viernes, 21 de octubre de 2011

Dr. Darleana McHenry opina... (pero en inglés)

Al Rescate del Estudiante de Español uses games to learn how to put together Spanish sentences. Students practice the verb tenses not through drill and kill where students repeat verbs and fail to recognize them out of context. Brumana designed card games with the different parts of speech and the students play the game mixing and matching the cards to formulate sentences. So the students learn relevant Spanish in a relaxed atmosphere with other language learners.
The games are effective teaching tools on several levels. One of the greatest inhibitors to learning is anxiety. Talking and playing with your peers is one the ways to reduce anxiety and relax the brain so that one can learn and remember new information. As you laugh at your errors, socialize and self correct in a playful atmosphere, increases the likelihood that you will retain the information and be able to use it later.
Second languages teachers tend to overcorrect their students assuming that students learn language from listening to them explain their errors. One acquires language by using language. One learns about language by listening to some explain the language. Language classes need to focus on facilitating the acquisition of language. Socializing and interacting with one’s peers in the target language facilitates the acquisition of the second language.
Active learning allows people to participate in their own learning. The interaction among students transfers to acquiring new knowledge such as learning a new language. The games in Al Rescate del Estudiante del Español utilize the right brain by reinforcing knowledge which allows for a greater understanding by involving students in activity.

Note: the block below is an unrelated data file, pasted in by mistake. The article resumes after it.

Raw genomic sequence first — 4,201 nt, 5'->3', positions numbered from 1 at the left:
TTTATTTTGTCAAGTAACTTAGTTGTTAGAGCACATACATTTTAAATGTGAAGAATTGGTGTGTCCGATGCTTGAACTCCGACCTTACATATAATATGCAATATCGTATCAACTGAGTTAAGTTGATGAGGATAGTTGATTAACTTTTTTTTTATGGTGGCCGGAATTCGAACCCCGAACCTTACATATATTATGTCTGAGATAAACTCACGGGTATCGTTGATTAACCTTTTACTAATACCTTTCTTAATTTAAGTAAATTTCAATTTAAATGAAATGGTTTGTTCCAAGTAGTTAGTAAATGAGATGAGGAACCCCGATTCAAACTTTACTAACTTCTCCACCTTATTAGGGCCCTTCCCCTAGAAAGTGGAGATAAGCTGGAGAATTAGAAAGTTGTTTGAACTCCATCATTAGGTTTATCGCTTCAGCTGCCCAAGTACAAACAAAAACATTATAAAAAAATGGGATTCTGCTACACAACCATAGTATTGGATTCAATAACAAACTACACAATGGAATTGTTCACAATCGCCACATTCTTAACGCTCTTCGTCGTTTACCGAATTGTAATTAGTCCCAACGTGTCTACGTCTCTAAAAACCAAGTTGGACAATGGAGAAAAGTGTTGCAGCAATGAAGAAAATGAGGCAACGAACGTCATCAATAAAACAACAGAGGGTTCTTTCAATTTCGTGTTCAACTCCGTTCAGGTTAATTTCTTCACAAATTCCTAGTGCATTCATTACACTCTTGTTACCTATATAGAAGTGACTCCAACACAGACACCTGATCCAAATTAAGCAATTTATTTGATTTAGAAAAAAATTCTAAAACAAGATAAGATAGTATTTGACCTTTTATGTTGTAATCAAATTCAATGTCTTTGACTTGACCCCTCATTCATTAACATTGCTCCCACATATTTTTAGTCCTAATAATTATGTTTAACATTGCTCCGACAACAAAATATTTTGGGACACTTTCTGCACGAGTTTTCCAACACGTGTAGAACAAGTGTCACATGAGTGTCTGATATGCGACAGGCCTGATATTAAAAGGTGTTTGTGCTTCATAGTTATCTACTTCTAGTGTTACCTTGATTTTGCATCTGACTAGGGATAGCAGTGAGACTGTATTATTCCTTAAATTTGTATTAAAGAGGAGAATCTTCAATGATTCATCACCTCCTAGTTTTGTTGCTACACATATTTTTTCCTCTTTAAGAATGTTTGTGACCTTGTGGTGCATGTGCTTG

After the conclusion of the games a group discussion is held where general principles are discussed. The learning targeted is relevant and meaningful. The student can leave the learning session being able to use Spanish in a “real life setting”. Students can act on what they learn more immediately which is the purpose of learning a language.

5 comentarios:

  1. Thank you for your words, Dr McHenry! ¡Muchas gracias por sus palabras, Dr McHenry!

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  2. As I've said elsewhere, Maria and Darleana, I think using games to learn anything, particularly foreign languages, is a great approach! As Darleana points out above, it helps to lessen one of the main impediments to learning: anxiety. Further, if the game is structured in a way that not only do students lose (or lessen) their overall anxiety, but also do not believe that they can "fail" in the traditional sense of the word, learning will only be further accelerated. Paul

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  3. Games catch our attention so naturally that students make a bigger effort to concentrate and memorize, and at the same time they relax. Games provide marvelous ways for students to improve their ability to attend. = )

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  4. Games give people an opportunity to learn in a supportive friendly atmosphere. You can laugh at your errors and shake it off. You can create a strategy during the game and experiment. There is no judgement and no criticism if properly facillitated.

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